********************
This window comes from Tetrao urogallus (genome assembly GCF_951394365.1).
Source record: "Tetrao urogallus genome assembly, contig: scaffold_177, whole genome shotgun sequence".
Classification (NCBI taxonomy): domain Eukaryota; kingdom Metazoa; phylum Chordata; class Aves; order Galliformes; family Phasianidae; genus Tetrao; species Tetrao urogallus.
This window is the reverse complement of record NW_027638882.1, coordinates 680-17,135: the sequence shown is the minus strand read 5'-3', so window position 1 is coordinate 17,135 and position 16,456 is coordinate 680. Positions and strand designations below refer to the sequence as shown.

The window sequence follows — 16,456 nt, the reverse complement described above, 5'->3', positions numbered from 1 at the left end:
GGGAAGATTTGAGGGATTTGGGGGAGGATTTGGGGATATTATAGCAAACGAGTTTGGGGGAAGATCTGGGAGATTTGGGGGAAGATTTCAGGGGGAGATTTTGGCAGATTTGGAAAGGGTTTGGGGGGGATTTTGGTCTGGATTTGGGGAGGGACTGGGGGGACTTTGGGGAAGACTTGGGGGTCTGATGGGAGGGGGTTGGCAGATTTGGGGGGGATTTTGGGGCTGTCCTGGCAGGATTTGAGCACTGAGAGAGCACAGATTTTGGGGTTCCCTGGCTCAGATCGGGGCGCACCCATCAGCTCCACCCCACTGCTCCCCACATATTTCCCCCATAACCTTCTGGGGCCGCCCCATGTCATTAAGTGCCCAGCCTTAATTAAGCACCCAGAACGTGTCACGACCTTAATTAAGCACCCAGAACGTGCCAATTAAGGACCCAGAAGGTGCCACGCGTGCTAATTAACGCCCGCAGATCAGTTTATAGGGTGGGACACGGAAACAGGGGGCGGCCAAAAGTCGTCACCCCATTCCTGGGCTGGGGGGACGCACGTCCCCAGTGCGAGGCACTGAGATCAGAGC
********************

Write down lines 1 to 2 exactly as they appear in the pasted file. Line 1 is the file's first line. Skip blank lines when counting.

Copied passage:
This window comes from Tetrao urogallus (genome assembly GCF_951394365.1).
Source record: "Tetrao urogallus genome assembly, contig: scaffold_177, whole genome shotgun sequence".